STRUCTURAL SYNTHESIS AND ANALYSIS OF PLANAR AND SPATIAL MECHANISMS SATISFYING GRUEBLER'S DEGREES OF FREEDOM EQUATION
Sunkari, Rajesh Pavan
Schmidt, Linda C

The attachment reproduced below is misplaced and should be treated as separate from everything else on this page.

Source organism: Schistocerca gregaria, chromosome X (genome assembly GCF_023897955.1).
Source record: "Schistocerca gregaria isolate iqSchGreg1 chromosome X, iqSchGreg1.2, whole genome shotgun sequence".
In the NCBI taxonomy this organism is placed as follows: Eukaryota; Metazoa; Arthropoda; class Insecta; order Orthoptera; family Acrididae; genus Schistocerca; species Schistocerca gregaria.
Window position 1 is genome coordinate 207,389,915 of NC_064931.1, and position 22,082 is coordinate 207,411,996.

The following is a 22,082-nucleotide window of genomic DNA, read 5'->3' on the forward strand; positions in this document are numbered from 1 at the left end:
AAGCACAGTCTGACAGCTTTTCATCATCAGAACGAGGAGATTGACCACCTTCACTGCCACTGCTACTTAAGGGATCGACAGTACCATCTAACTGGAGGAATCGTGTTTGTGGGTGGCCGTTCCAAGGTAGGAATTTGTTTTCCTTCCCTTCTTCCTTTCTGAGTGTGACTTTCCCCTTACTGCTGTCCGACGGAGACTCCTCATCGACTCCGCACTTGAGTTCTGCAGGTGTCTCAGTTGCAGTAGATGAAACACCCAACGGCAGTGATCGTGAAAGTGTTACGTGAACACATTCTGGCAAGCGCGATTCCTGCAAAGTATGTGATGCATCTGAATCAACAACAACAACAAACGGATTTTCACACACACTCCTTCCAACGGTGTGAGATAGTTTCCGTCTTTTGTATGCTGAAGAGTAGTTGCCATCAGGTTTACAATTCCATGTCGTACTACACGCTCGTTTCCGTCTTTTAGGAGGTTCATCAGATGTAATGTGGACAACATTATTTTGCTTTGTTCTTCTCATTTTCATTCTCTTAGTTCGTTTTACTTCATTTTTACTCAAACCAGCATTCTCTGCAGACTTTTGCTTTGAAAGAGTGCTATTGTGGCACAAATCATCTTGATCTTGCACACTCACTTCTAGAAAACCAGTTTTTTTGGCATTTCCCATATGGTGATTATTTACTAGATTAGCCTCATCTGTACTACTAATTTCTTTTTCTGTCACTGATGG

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Design of mechanisms is an important branch of the theory of mechanical design. Kinematic structural studies play an important role in the design of mechanisms. These studies consider only the interconnectivity pattern of the individual links and hence, these studies are unaffected by the changes in the geometric properties of the mechanisms. The three classical problems in this area and the focus of this work are: synthesis of all non-isomorphic kinematic mechanisms; detection of all non-isomorphic pairs of mechanisms; and, classification of kinematic mechanisms based on type of mobility. Also, one of the important steps in the synthesis of kinematic mechanisms is the elimination of degenerate or rigid mechanisms. The computational complexity of these problems increases exponentially as the number of links in a mechanism increases. There is a need for efficient algorithms for solving these classical problems. This dissertation illustrates the successful use of techniques from graph theory and combinatorial optimization to solve structural kinematic problems. An efficient algorithm is developed to synthesize all non-isomorphic planar kinematic mechanisms by adapting a McKay-type graph generation algorithm in combination with a degeneracy testing algorithm. This synthesis algorithm is about 13 times faster than the most recent synthesis algorithm reported in the literature. There exist efficient approaches for detection of non-isomorphic mechanisms based on eigenvalues and eigenvectors of the adjacency or related matrices. However these approaches may fail to detect all cases. The reliability of these approaches is established in this work. It is shown, for the first time, that if the number of links is less than 15, the eigenvector approach detects all non-isomorphic mechanisms. A matrix is also proposed whose characteristic polynomial detects non-isomorphic mechanisms with a higher reliability than the adjacency or Laplace matrix. An erroneous assumption often found in structural studies is that the graph of a planar kinematic chain is a planar graph. It is shown that all the existing algorithms for degeneracy testing and mobility type identification, except those by Lee and Yoon, have this error. Further, Lee and Yoon's algorithms are heuristic in nature and were not rigorously proved. Several structural results and implicit assumptions for planar kinematic chains are proved in this work without relying on the erroneous assumption. These new results provide the mathematical justification for Lee and Yoon's algorithms, thereby validating the adoption of the Lee and Yoon's algorithms for practical applications. A polynomial-time algorithm based on combinatorial optimization techniques is proposed for degeneracy testing. This polynomial-time algorithm is the first degeneracy testing algorithm that works for both planar and spatial kinematic mechanisms with different types of joints.